In first scene of “Just Mercy” that we meet Bryan Stevenson (Michael B. Jordan), the young legal intern visits a man on Death Row to inform him it is unlikely the state will execute him in the next year. The prisoner emotionally breaks down, surprising Stevenson, which leads to the two men bonding for hours.
It’s the moment Stevenson, who would go on to become the legendary activist behind the Equal Justice Initiative, has said he discovered exactly what he wanted to do with the rest of his life. According to “Just Mercy” director Destin Daniel Cretton, the scene’s larger importance is the introduction of the film’s key theme.
“Bryan saw a man in chains who looked very hard, had a very harsh look about him, and he wasn’t expecting that young man to show that type of vulnerability and emotion,” said Cretton, who adapted Stevenson’s memoir with Andrew Lanham. “What we’re trying to do in this movie, and what Bryan does in his book, is constantly taking characters that are easy to pass judgment on and have a stereotype against, and show you the other side of them. The side that you can relate to.”
While Cretton’s directorial career is wide ranging, a common theme that stretches from his 2012 SXSW breakout “Short Term 12” to his upcoming “Shang-Chi” for Marvel, is an emphasis on showing the humanity of characters we aren’t often asked to relate to on the big screen.
“We need more movies and more stories that continue to show characters of every ethnicity in ways that we have not seen them before,” said Cretton, who took a break from his intense “Shang-Chi” prep to attend the “Just Mercy” premiere at TIFF this weekend. “We are trying to create something [with “Shang-Chi”] that reflects the Asian American and Asian experience today. There are a lot of stereotypes that I hope our movie helps to break.”
Cretton acknowledged that the 1970s Kung-Fu wave that gave birth to the original Marvel comic included some problematic ethnic stereotypes, a subject with which he is all too familiar.
“When I first moved from Maui to California, it was the first time a random stranger called me Bruce Lee just for kicks and I had people doing the karate chop thing as a joke to me,” said Cretton. “I think the more that we see characters of different ethnicities acting like us, going through experiences that we all relate to, seeing them interact with their families, laugh, and love, and get hurt and get up again, the more those stereotypes break down. The less likely someone is going to see someone with an Asian face and just assume they know kung-fu or are related to Bruce Lee, and I hope that our movie is going to help with that conversation.”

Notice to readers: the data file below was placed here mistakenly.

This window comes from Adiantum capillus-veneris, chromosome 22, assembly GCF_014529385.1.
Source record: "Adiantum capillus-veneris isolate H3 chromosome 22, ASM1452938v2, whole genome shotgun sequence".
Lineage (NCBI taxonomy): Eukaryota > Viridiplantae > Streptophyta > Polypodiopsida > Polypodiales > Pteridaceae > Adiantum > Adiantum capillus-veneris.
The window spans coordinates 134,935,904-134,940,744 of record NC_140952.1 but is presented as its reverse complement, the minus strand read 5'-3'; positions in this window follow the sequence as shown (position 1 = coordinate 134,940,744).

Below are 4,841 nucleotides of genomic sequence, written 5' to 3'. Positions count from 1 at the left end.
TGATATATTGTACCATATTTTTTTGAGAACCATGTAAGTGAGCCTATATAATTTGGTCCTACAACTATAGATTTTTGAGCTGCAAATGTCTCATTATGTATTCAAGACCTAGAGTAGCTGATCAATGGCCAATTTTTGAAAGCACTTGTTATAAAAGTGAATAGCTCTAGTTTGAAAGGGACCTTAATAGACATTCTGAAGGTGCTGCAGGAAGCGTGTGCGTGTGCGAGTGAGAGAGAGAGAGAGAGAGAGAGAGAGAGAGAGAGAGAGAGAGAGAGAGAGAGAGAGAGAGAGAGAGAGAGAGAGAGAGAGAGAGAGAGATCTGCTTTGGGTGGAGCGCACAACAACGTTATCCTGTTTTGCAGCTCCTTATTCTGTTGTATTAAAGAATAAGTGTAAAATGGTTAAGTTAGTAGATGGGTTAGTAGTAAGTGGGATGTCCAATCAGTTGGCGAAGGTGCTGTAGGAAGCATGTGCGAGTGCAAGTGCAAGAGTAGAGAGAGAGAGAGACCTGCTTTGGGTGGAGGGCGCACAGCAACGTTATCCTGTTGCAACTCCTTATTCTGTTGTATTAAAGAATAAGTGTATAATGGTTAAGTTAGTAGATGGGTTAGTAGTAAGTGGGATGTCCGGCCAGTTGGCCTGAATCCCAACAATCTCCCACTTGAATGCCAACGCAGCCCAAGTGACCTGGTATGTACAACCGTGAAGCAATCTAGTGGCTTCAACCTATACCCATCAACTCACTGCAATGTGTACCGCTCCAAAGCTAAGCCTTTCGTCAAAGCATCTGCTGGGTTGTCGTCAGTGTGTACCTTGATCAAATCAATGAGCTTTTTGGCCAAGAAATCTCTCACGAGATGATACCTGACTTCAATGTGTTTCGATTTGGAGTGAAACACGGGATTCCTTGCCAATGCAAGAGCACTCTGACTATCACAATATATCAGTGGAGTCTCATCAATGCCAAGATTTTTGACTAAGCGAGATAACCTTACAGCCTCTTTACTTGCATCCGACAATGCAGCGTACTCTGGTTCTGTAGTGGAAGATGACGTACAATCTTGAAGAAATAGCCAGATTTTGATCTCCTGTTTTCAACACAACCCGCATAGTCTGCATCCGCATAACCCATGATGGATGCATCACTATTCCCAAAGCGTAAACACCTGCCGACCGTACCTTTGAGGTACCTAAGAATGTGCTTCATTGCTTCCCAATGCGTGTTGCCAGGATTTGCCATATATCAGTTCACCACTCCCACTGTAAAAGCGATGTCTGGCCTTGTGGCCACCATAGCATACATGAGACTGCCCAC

Cretton, who has never directed a film with action or heavy VFX, admits he had serious doubts about taking on a Marvel project, but luckily he had a group of friends who he came up the indie film ranks with who had already successfully made the jump to Marvel.
“Before I went in to do the final pitch, I started say, ‘Oh shit, is this something I really want to do?’” said Cretton. “And then I talked to Brie [Larson] and then I called up Ryan Coogler. The day before I went in I happened to actually just meet Taika [Waititi] in a bar and talked to him, he was super helpful as well.”
Each assured him that he would find his way into the Marvel Universe. “I do feel like going into this Marvel movie it feels like going back to film school,” said Cretton. “I’m learning so much. I’m surrounded by a very supportive team. Everybody there has been a joy to work with so far.”
“Just Mercy” will be in theaters December 25, 2019.